"Nuns on the Bus" leader: We're living the gospel, and we won't back down
(CBS News) JANESVILLE, Wis. - Fourteen Roman Catholic nuns on a nine-state bus tour are in Chicago Wednesday, after several stops in Wisconsin. Officially, they're protesting cuts in federal programs for the poor. But the "Nuns on the Bus" tour is also an act of defiance against criticism from the Vatican.
Sister Simone Campbell is a Roman Catholic nun and the executive director of Network -- a liberal social justice lobby in Washington.
She's been under siege, but she's not fazed.
"Into every life a little rain must come," she said.
Sister Simone is also a bit of a provocateur.
"Catholic sisters have always been out on the edge," she said. "And quite frankly we have a long history of kind of annoying the central authority."
The central authority they've recently annoyed is the Vatican itself. In April, sister Simone's group and the Leadership Conference of Women Religious -- representing 80 percent of the nation's nuns -- were attacked by the church hierarchy for focusing too much of their work on poverty and economic justice, while being silent on abortion and same-sex marriage.
Simone says she pleads guilty to part of that charge: "That I spend too much time working for people in poverty. I wear that as a badge of honor."
The Vatican has appointed a bishop to correct what the church calls "serious doctrinal problems" in the way the nuns work.
They've been called radical feminists.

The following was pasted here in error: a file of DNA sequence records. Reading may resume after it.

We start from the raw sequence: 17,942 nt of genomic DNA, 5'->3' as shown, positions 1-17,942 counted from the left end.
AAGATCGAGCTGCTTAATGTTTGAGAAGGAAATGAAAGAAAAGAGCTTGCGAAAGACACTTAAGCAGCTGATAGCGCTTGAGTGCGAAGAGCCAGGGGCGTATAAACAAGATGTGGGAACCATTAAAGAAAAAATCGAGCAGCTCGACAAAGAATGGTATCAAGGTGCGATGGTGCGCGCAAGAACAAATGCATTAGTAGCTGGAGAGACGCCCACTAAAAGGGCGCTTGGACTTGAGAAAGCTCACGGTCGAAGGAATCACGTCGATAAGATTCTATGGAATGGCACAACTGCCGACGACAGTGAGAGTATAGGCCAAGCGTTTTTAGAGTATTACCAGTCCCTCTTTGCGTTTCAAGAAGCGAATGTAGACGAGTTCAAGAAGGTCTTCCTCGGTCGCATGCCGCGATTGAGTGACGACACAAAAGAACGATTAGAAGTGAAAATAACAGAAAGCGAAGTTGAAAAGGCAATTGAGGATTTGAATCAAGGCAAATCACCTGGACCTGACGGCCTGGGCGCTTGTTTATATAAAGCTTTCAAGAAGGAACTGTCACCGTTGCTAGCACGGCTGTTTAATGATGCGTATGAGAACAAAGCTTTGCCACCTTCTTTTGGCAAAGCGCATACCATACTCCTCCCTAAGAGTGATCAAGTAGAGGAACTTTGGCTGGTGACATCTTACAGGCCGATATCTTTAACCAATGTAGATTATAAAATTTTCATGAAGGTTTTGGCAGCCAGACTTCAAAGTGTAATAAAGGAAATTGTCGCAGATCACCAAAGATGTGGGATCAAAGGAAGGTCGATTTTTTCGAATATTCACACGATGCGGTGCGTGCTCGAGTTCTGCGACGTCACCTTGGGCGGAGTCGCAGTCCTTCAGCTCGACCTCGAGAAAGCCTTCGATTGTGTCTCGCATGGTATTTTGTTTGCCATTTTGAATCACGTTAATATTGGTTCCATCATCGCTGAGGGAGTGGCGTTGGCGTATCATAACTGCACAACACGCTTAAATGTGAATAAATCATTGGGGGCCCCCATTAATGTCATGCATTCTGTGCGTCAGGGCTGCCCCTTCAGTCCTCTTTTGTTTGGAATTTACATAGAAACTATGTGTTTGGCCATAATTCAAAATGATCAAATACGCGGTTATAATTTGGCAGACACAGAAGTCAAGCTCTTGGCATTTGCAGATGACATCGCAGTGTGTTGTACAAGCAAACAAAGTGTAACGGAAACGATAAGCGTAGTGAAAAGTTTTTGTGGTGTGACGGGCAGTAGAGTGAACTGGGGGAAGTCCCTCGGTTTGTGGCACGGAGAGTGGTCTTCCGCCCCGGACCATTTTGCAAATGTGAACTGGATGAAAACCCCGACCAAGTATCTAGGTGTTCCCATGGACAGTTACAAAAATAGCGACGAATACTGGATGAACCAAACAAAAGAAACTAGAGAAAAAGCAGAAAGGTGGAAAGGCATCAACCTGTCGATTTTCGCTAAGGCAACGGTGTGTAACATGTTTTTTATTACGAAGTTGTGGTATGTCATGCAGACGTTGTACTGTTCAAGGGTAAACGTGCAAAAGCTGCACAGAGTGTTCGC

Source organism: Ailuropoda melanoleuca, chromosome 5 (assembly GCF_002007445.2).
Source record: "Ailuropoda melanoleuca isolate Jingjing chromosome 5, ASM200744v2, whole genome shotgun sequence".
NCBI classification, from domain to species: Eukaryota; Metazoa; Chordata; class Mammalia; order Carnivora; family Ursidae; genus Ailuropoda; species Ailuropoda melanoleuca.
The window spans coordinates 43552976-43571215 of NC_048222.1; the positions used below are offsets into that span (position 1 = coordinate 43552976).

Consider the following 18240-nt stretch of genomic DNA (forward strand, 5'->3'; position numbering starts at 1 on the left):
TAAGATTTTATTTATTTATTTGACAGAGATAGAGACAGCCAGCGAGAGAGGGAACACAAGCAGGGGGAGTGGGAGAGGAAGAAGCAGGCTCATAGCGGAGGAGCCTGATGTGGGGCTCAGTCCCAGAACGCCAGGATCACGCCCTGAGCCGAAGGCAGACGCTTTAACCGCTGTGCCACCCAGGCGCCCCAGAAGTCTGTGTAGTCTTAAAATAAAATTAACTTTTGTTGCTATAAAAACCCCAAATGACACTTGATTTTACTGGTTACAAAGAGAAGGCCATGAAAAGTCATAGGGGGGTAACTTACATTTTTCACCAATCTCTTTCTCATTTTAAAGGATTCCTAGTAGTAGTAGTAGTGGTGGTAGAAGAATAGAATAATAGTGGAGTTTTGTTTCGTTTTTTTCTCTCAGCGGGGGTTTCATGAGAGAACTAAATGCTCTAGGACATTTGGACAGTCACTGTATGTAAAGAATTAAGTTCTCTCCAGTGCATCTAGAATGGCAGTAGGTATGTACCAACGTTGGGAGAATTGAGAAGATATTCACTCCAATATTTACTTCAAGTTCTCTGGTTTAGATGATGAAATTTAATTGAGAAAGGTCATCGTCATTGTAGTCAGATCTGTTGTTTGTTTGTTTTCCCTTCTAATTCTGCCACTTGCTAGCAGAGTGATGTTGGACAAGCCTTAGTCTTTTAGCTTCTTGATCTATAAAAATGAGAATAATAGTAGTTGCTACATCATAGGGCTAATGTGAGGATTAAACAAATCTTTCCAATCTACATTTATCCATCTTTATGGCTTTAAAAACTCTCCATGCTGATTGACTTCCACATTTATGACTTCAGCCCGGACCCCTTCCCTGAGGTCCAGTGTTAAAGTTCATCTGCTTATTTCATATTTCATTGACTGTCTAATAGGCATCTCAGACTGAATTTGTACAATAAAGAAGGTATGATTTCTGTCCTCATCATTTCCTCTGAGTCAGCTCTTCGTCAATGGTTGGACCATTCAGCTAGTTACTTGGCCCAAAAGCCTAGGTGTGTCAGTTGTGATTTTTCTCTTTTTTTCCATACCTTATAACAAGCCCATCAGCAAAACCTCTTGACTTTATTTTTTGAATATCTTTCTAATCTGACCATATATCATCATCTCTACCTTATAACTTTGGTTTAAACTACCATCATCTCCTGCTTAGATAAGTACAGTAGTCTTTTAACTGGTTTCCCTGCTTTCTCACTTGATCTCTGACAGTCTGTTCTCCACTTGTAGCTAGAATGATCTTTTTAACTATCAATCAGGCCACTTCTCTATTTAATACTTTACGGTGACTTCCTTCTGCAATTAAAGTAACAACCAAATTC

Simone's response: "Oh my heavens. I actually have to laugh. We are strong women. We're educated women. We ask questions. We engage in dialogue. That's all we do. We stay faithful to the gospel and trying to live it.
"But in living it, you break it open and ask questions," she said. "It's fabulous."
So Sister Simone has doubled down -- launching this bus tour in what can only be seen as a retort to Rome.
The sisters are focusing on social issues all along the way -- holding press conferences and staging protests against the proposed budget cuts which they say will endanger those most in need. At the starting line in Iowa, there was no talk of same-sex marriage.
"The truth is we have to speak up for the people who are suffering in our society," Simone said. "That's our mission. That's our goal. That's what Jesus would do. That's the gospel."
And off they went -- the Daughters of Charity, the Sisters of Mercy and others -- barreling down the back roads -- and not slowing down.
- Dean Reynolds
Dean Reynolds is a CBS News National Correspondent based in Chicago.
- Okla. tornado survivor finds dog buried alive under rubble
- Storm spotter: Oklahoma tornado "a nightmare"
- Survivors pulled from Okla. school hit by tornado
- Oklahoma tornado survivor: "Everything is gone"
- Injured third-grade teacher tells of trying to protect students
- Okla. family mourns child killed at school following tornado
- Tornado in Moore, Okla., was an EF5, the most powerful there is
- At least 51 dead after tornado strikes Oklahoma City suburb
- 5/20: Deadly tornado strikes Okla.; Fmr. Cincinnati IRS office worker speaks out
- Mother and daughter share stories of survival
- 5/21: Plaza Towers Elementary School: A look at the damage; Tornado injuries: A doctor's point of view
- Oklahoma native's home destroyed for the second time
- Saving the kids: One teacher's mission to keep her class safe
- 5/21: Family's last-minute decision likely saved their lives; Closer look reveals extent of destruction in Moore
- Agent: I was ordered to let U.S. guns into Mexico
- The next day: Search-and-rescue operations become search-and-recovery efforts